It’s official windows 10 is set for July 29 and I’m definitely excited. After months of testing the developing incarnations of the OS my expectations are largely based on personal experience not just reading the thoughts of other tech heads. Since day one I have seen great potential in Microsoft’s latest flagship as it combines the positive aspects of Windows 8 like performance and a touch friendly interface with the usability of Windows 7 by bridging the gap by adding important features like continuum. A fan of Windows 8 from the beta stage I sometimes have been frustrated by the difficulty others have with the duel interface set-up but it does require people to think about how they want to use their computer at any given time while lerning new skills. In theory Windows 10 tries to fix these two issues as the OS seems to be more intuitive with modern apps being able to operate in a traditional windowed layout and the return of the start menu after the charms experiment should make it more accessible for the average user. All this suggests that Microsoft maybe moving in the right direction to leverage their desktop and enterprise dominance to improve their mobile presence.
Except one false start could cost Microsoft the future it has been building towards as the consumer market relies mere on hype and momentum then actual performance. Microsoft has some history failing to capitalise on new products through poor marketing and limited release especially in markets outside the USA. In Australia I know this only to well as I watched the release of the Microsoft Band from across the globe without being able to get my hands on a couple, even the Surface tablets were only released online until poor sales convinced Microsoft of the importance of getting the device in retail stores where people could play with the device. Unfortunately, the news about Windows 10 suggests we might confront similar limitations with possibly missing features at launch and the restriction of Cortana to only a handful of countries. This brings back memories of Windows phone 8.1 and changing my region just to test out Microsoft personal assistant. The absence of headline features at launch is frustrating for consumers like myself and might just prevent Windows 10 from reaching the success that Microsoft dreams of, hopefully they can learn from past mistakes.
Until we learn more,
I never really wanted to just rant about Apple on this Blog as I feel like it just takes away from the intelligence of my analysis and makes people think I can’t be objective but after reading this editorial and some of the comments on Apple Insider I have to admit that my blood was up and I felt like tacking apart some of the more ridicules points.
Starting with the idea that Apple’s last 2 hour event actually presented people with more substance and innovation, “By way of comparison, Apple’s last event to exceed two hours introduced iOS 8, iPhone 6 and 6 Plus, Apple Pay, Apple Watch, a performance by U2 and another 15 minutes to spare.” The first announcement was mobile OS which has been updated yearly for sometime and there fore was hardly news, while the next is the latest incarnation of a phone released in 2007 with the same level of minor changes that we have come to expect and of course the same phone with a bigger screen to combat the rising demand for Android Phablets. In fact Apple Pay and the Apple Watch were the only ‘new’ products announced the later being expected for the last few years was also hardly a surprise.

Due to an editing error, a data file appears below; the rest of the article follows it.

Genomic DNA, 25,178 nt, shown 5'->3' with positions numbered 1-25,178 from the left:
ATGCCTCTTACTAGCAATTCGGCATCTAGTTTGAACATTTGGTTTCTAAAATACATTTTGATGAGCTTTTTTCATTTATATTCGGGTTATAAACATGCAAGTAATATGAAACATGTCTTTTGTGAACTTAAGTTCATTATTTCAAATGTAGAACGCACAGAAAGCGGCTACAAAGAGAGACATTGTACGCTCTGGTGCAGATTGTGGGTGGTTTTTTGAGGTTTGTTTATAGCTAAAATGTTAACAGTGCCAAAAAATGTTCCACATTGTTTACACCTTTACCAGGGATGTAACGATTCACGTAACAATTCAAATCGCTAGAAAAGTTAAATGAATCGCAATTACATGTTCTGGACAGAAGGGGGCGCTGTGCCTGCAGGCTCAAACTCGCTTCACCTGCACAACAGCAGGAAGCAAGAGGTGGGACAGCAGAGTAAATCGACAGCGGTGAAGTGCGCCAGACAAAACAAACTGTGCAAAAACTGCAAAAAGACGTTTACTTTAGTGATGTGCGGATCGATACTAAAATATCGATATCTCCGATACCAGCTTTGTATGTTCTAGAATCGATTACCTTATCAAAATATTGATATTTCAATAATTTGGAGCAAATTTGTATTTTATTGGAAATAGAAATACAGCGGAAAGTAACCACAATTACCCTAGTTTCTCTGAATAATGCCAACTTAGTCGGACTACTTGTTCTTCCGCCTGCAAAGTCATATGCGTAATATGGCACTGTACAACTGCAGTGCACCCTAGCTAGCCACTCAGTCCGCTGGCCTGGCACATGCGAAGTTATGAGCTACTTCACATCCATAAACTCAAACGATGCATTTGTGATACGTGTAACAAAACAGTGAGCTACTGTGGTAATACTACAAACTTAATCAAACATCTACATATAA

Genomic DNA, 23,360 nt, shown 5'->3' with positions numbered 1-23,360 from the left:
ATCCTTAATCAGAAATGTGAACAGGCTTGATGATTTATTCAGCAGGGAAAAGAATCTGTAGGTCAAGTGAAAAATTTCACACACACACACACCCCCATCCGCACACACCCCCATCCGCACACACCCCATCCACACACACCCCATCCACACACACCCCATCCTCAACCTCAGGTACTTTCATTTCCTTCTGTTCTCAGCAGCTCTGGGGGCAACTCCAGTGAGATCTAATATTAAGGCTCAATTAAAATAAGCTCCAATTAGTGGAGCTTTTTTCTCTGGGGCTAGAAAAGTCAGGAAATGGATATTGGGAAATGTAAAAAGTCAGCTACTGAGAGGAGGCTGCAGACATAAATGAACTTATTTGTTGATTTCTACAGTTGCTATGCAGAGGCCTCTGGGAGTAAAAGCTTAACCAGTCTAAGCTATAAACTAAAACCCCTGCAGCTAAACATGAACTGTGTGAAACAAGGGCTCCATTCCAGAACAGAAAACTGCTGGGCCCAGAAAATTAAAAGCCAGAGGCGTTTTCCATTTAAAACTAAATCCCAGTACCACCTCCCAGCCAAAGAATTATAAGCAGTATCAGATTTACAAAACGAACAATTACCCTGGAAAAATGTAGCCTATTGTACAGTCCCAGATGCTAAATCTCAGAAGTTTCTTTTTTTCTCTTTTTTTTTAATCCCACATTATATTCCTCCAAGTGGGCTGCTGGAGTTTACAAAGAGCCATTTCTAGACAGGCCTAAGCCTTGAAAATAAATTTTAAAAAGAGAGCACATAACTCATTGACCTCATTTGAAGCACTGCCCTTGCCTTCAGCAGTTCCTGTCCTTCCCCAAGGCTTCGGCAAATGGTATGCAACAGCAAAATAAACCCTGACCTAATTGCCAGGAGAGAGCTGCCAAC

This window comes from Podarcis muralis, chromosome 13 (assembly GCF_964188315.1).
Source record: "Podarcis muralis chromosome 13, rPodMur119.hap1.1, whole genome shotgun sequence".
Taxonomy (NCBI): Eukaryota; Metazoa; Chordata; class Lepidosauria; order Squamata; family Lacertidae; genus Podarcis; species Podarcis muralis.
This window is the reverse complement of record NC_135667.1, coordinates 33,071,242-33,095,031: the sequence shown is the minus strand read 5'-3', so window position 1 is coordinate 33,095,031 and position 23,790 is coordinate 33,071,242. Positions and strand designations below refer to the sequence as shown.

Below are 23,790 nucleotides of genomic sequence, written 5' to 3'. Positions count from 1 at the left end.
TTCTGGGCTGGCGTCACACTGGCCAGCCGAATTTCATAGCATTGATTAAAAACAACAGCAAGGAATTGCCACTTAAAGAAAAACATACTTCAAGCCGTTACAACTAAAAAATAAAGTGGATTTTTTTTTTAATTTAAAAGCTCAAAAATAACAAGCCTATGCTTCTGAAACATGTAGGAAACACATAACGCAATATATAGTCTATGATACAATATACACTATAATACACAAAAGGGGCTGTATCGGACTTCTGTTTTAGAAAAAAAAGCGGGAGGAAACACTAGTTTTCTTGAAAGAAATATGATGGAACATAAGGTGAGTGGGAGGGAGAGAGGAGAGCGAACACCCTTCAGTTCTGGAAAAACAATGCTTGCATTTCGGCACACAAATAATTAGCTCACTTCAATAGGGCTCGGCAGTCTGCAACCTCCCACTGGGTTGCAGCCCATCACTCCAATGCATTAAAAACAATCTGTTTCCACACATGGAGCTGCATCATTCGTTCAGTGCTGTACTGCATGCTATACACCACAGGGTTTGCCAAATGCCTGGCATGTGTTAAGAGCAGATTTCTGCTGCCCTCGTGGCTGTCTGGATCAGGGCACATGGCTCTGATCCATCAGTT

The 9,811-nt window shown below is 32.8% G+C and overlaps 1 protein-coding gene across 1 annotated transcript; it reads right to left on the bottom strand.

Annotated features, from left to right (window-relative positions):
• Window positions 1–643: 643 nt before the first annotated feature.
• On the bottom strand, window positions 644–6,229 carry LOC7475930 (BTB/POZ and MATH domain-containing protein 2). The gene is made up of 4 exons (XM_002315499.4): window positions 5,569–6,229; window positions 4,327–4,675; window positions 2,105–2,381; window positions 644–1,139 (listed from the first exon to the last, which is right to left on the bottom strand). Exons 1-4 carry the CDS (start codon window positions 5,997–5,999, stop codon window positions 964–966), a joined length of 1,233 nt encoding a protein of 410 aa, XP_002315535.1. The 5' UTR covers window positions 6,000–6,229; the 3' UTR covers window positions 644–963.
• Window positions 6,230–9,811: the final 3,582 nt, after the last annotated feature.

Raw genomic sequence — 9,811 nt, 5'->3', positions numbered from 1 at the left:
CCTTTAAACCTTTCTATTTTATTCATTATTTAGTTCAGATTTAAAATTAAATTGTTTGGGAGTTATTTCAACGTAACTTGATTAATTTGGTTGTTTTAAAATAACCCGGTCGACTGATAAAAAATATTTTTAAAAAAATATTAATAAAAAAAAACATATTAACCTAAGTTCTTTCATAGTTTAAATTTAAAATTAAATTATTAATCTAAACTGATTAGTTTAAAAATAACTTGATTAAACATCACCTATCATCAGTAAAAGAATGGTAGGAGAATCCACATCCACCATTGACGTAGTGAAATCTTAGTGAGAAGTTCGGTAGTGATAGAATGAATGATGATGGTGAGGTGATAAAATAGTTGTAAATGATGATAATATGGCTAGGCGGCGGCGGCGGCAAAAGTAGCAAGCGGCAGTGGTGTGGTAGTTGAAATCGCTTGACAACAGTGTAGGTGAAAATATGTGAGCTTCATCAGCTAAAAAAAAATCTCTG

The editorial than continued to attack Microsoft over the features that they are including in Windows 10 “ostensibly free OS updates, a standards compliant web browser with Safari Reader, Office running on a mobile device, third party apps that run on a mobile device, AirPlay wireless distribution and Siri“. I think the first point here is a bit irrelevant because while Apple have released free updates their Operating Systems only run on their devices which people have to buy to begin with and considering the premium cost of these products the argument could be made that the cost of the Operating System is included. He then talks about Safari which is only every used on an iOS device partly because of restrictions on other web browsers, despite this the Reader that he is so proud of does not include the Note Taking mode which is by far the key feature of Project Spartan. Finally, he talks about Siri which we know does not have the same personalised capabilities that make Cortana different and is restricted to iOS which means it is not available on the 8% of people who use Macs for their computing needs.
If this had not already got me started I would have his next attack on HoloLens would have done the job as it smacked of hypocrisy and someone who buys the coloured version of history that Apple has created. He argues that HoloLens is hardly a unique product with features “that PrimeSense showed off two years ago” this is no doubt true as it is very rare that anything in technology is truly new but is rather a refinement of already exciting products. Apple’s own success is a perfect example the first tablet was launched in 2001 running Windows but flopped because it did not have touch friendly UI and was not very portable along came the iPad and refined these problems. Even the iPhone was based on the existing capabilities of phones at the time which already had internet access, email, games and a range of utilities like calculators but by boarding this experience and making some alterations to the form factor to make use of a touch screen Apple created smartphones. Finally we come to their latest product the Apple Watch which is following in the footsteps of hundreds of different devices including the Samsung Gear and Microsoft Band just to name a few.